Dixon says goodbye to Gadens

By Lawyers Weekly|03 March 2012

A LONG and profitable relationship at Gadens Lawyers Victoria has come to an end, with Grant Dixon resigning from his position as managing director late last year.Dixon, who has been with the…

A LONG and profitable relationship at Gadens Lawyers Victoria has come to an end, with Grant Dixon resigning from his position as managing director late last year.

Dixon, who has been with the firm for almost six years, said his decision was a timely one, and that he was ready to seek out new challenges.

In a firm-wide email, he said: “I need challenges to keep me going and Gadens was just performing way too well for me to have the type of issues and challenges I enjoy meeting”.

When Dixon joined Gadens, the Melbourne office was turning over $23 million at 9 per cent profitability. “Five years later it will be hitting $50 million at 45 per cent profitability,” he told Lawyers Weekly.

“It has been running at about 45 per cent profitability for the last three years and in fact, the first year it jumped up from 9 per cent to 33 per cent.

“It’s very hard to walk away from the rewards of the success, which is probably why I stayed so long … but I’m not a maintenance man.”


Dixon, who has been a business consultant to law firms for 20 years, said he intended to return to his consultancy practice once he had worked with the board to find his replacement. He will remain with the firm until June this year.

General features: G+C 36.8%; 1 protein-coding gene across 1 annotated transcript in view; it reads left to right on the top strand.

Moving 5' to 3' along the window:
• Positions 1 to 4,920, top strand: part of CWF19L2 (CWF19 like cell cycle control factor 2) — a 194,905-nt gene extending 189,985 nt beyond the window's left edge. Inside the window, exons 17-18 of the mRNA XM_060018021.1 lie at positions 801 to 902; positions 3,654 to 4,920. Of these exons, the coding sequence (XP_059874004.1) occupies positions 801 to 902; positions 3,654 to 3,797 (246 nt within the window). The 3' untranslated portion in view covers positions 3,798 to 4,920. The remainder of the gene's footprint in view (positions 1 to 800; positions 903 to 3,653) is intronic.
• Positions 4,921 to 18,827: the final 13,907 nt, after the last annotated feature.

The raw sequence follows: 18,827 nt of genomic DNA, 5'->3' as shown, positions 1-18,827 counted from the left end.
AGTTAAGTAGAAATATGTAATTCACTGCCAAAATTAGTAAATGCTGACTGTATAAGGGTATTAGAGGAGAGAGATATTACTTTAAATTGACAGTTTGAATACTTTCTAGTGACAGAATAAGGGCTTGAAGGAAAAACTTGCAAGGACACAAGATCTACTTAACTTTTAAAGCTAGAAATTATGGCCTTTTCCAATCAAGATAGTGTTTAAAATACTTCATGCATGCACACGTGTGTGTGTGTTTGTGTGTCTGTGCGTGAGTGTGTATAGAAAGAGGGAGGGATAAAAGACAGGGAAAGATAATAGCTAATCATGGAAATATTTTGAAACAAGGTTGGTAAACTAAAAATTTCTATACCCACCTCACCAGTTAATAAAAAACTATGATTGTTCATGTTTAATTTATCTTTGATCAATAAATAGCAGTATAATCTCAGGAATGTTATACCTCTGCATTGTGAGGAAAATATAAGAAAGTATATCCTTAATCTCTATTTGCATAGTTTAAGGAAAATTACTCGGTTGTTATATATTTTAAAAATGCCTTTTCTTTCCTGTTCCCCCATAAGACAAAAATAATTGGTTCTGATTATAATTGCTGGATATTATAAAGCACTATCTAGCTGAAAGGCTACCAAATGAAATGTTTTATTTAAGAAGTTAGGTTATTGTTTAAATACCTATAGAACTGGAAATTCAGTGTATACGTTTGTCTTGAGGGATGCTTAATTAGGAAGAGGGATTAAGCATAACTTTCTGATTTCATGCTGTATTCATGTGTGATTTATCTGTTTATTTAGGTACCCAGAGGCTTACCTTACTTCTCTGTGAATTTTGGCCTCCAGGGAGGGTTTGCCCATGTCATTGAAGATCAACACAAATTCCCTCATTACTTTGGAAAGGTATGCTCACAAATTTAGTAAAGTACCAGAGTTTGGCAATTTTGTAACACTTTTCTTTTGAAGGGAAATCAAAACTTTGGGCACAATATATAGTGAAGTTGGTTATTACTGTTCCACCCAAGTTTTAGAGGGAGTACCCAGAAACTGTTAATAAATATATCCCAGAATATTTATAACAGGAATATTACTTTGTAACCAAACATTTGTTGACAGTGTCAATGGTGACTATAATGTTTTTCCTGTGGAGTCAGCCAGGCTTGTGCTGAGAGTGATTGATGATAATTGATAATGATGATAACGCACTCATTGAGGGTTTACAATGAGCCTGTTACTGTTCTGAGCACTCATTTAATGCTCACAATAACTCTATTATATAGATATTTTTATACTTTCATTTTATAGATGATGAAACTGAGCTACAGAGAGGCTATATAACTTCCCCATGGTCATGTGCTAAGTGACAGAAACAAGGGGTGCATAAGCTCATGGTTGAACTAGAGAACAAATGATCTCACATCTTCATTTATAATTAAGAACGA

Gadens Lawyers chairman Nick Stretch sent an email to the firm announcing Dixon’s resignation late last year. He said the “organisational transformation” wrought by Dixon and his team had “underpinned the success of the firm”.

“Nor has Grant’s contribution to Gadens been confined to the Melbourne office. It is more than coincidental that all Gadens offices are performing at record levels. Grant’s indirect influence has been a major factor contributing to this success in other offices.”

Dixon will not leave the firm alone. David Stevens, Gadens’ chief operating officer in Melbourne and national information technology manager, has worked with Dixon for 15 years and will join him on his new venture, as will two or three other members of the management team. But the firm will remain in good stead.

“Melbourne is now the largest office and clearly … the most profitable,” Dixon said. “The Melbourne equity partners, we have been told, are arguably the most profitable in Australia at the moment.

“Most of the 100 per cent equity partners have been earning $1 million for the last two or three years, and some well over a million.”

Dixon said his model was focused on the decision making process in law firms, and working on specific systems that focus on growth requirements.

“A lot of the concepts of the model aren’t exactly new in the industry, everybody knows the right things that a law practice should be doing to get the best out of it. However, it’s understanding how to actually make that work,” he said.

“My model takes away the hard things partners have to do.” The management team conducts staff performance appraisals, selection and recruitment in accordance with the business model. In order to work, the system has to have “full buy in” and trust from the partners.

Dixon said the benefits were not only the performance and growth model practices, but the fact that partners had more time to “focus on networking and bringing work in, and getting work done”.

Dixon says goodbye to Gadens
Intro image
lawyersweekly logo


Lawyer X ‘vampire gigolo’ confession not possible, veteran detective says

Roborigger acquires series A capital raise

Aussie firm launches private resolution centre

SLF Lawyers appoints new managing partner